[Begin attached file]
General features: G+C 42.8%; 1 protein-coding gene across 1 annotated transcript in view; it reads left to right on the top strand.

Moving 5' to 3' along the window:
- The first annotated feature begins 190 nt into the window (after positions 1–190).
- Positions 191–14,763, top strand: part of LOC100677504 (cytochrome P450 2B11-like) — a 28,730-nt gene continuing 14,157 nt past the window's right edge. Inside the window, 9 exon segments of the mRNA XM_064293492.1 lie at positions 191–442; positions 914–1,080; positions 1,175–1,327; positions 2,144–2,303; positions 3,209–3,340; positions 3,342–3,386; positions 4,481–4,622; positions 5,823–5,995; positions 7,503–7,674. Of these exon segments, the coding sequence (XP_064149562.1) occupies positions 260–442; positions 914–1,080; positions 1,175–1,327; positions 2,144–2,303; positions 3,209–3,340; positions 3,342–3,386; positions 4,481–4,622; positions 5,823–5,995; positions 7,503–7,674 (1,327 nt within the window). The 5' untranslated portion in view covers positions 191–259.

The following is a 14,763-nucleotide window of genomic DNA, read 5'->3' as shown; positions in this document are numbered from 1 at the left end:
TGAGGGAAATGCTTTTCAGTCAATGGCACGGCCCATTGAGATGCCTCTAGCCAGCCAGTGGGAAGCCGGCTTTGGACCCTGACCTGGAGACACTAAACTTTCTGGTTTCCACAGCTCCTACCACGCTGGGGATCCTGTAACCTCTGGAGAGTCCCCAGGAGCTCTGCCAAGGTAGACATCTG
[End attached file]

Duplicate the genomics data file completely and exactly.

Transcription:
General features: G+C 42.8%; 1 protein-coding gene across 1 annotated transcript in view; it reads left to right on the top strand.

Moving 5' to 3' along the window:
- The first annotated feature begins 190 nt into the window (after positions 1–190).
- Positions 191–14,763, top strand: part of LOC100677504 (cytochrome P450 2B11-like) — a 28,730-nt gene continuing 14,157 nt past the window's right edge. Inside the window, 9 exon segments of the mRNA XM_064293492.1 lie at positions 191–442; positions 914–1,080; positions 1,175–1,327; positions 2,144–2,303; positions 3,209–3,340; positions 3,342–3,386; positions 4,481–4,622; positions 5,823–5,995; positions 7,503–7,674. Of these exon segments, the coding sequence (XP_064149562.1) occupies positions 260–442; positions 914–1,080; positions 1,175–1,327; positions 2,144–2,303; positions 3,209–3,340; positions 3,342–3,386; positions 4,481–4,622; positions 5,823–5,995; positions 7,503–7,674 (1,327 nt within the window). The 5' untranslated portion in view covers positions 191–259.

The following is a 14,763-nucleotide window of genomic DNA, read 5'->3' as shown; positions in this document are numbered from 1 at the left end:
TGAGGGAAATGCTTTTCAGTCAATGGCACGGCCCATTGAGATGCCTCTAGCCAGCCAGTGGGAAGCCGGCTTTGGACCCTGACCTGGAGACACTAAACTTTCTGGTTTCCACAGCTCCTACCACGCTGGGGATCCTGTAACCTCTGGAGAGTCCCCAGGAGCTCTGCCAAGGTAGACATCTG